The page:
I have spent several thousand pounds trying to unpick my relationship with my father. I don’t think it’s particularly useful, fair or edifying to go into the details. I have had talking and group therapy. I’ve had cognitive behavioural therapy. I’ve done hypnosis. I’ve meditated, taken cold showers, done gratitude lists, journalled. And I’ve swallowed 22g of psilocybin truffles with a blindfold on while listening to Celtic songs. I’ve turned lots of corners, too, but none of them alongside the person concerned, whom I see about twice a year and speak to mostly over email.
Conversation usually covers food, travel or the weather and is always encased in a protective layer of humour. Feelings, or anything that happened in the past? Not on the menu. I am conducting reparations in absentia. It’s a one-man relationship counselling. A drunk setting the world to rights in an empty pub.
“Healing seems to assume that there was something healthy, or at least functioning, in the first place,” says Ms Brigitte Friedrich, an existentialist therapist. “Sadly, some parent-child relationships are so dysfunctional and damaging from the start that healing cannot happen. The relationship would have to be established first.”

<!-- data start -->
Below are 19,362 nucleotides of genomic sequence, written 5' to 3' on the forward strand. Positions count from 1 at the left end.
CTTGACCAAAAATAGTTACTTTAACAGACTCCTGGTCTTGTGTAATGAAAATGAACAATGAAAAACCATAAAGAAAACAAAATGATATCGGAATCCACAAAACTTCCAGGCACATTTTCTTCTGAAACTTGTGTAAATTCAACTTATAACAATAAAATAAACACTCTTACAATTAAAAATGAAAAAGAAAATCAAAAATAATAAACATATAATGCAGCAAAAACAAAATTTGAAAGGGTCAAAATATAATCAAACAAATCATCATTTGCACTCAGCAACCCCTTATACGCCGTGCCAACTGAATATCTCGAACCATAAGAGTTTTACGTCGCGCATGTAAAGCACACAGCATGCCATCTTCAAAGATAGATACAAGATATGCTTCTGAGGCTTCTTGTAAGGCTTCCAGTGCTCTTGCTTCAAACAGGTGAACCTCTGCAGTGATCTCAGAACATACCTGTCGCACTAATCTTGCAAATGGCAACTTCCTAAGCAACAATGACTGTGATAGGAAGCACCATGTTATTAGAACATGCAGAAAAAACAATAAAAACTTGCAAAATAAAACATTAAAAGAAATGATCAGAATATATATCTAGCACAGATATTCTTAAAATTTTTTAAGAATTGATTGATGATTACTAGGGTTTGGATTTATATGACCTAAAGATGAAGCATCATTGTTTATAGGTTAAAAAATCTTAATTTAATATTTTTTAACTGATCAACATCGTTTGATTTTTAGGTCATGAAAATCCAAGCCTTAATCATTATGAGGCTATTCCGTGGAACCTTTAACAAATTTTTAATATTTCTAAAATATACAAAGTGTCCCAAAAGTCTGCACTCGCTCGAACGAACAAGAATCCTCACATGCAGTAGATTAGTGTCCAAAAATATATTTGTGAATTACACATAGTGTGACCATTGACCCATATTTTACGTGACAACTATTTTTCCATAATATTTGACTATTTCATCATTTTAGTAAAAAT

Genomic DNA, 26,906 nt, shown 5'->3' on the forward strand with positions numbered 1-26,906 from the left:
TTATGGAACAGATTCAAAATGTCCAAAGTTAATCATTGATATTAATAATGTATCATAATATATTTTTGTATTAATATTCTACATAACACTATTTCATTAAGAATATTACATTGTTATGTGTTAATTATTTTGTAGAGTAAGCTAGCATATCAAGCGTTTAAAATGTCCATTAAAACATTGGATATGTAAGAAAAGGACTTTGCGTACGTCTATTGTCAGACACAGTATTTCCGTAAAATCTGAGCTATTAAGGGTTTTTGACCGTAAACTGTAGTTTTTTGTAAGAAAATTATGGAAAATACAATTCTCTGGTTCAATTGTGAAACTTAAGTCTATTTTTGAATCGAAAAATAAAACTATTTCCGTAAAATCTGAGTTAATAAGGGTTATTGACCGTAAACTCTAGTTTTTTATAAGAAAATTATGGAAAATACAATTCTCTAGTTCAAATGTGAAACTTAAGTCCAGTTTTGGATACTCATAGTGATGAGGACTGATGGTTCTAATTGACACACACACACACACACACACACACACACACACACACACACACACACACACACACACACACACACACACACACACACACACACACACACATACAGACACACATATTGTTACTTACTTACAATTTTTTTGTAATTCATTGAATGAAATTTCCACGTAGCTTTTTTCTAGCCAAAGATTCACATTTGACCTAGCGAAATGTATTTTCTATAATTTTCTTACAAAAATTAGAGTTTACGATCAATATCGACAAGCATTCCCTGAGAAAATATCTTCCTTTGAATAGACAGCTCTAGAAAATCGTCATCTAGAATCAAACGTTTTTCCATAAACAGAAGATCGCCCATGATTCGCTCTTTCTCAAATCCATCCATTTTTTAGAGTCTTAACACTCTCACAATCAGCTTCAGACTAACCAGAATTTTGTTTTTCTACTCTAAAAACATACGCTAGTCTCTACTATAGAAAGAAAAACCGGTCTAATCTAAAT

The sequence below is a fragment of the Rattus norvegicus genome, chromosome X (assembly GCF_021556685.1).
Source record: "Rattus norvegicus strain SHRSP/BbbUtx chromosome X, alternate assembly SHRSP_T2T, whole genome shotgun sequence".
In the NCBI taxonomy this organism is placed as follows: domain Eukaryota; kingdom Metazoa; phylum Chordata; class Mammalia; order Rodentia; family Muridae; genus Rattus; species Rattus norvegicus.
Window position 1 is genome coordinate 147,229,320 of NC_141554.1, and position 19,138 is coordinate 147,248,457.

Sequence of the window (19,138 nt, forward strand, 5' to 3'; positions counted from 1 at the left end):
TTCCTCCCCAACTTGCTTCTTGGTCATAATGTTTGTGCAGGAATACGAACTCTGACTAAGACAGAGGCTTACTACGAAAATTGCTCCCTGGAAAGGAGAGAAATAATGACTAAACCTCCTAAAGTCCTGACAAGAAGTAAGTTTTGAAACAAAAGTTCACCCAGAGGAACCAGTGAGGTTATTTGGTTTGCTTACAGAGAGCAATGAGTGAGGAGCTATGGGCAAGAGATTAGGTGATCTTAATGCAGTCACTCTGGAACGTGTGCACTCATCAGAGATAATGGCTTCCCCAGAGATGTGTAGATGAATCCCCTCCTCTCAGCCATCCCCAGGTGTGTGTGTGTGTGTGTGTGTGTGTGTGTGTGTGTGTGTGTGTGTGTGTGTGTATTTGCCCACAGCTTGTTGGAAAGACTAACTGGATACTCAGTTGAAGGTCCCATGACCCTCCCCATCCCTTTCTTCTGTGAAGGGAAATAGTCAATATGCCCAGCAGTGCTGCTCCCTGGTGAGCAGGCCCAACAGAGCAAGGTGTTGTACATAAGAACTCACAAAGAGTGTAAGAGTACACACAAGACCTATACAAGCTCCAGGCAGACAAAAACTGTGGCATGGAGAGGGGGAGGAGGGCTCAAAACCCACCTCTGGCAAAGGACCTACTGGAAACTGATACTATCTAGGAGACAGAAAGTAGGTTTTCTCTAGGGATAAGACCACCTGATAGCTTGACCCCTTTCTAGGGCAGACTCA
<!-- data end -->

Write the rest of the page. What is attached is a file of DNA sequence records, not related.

I spoke to three therapists about parental relationships and the concept they all talked about most was acceptance. You can try and change your parents, but the real work is in understanding. “I think that it is part of growing up to see one’s parents as individuals apart from oneself,” says Friedrich. “People with their own history and their own existence before my own and independent of my own. Part of that work eventually will need to be an understanding of where one’s parents come from, what their own history is, what might have motivated them to act the way they did.”
Ms Sally Baker, a senior psychotherapist, is less diplomatic. “Don’t hope that parents will see the error of their ways,” she says. “It’s who they are. If you keep going to them and saying, ‘These are my hopes,’ and they piss on them, that’s about you exposing your inner child to further abuse.” She is a believer in thriving despite your parents. “Let it go. They’re not in the room.”
Understanding or acceptance does not mean shrugging your shoulders and talking to your parents through gritted teeth regardless of your feelings. If there is trauma or anger there, you ought to clear it, but in a therapeutic setting, not after drinking a bottle of mezcal at your niece’s birthday party. A therapist might do Gestalt chair work with you, or inner child healing. You can write a letter and burn it, if you like. And when it comes to being with your parent, you need boundaries.“A healthier relationship may be one in which no actual relating takes place, or only relating at a distance,” Friedrich says.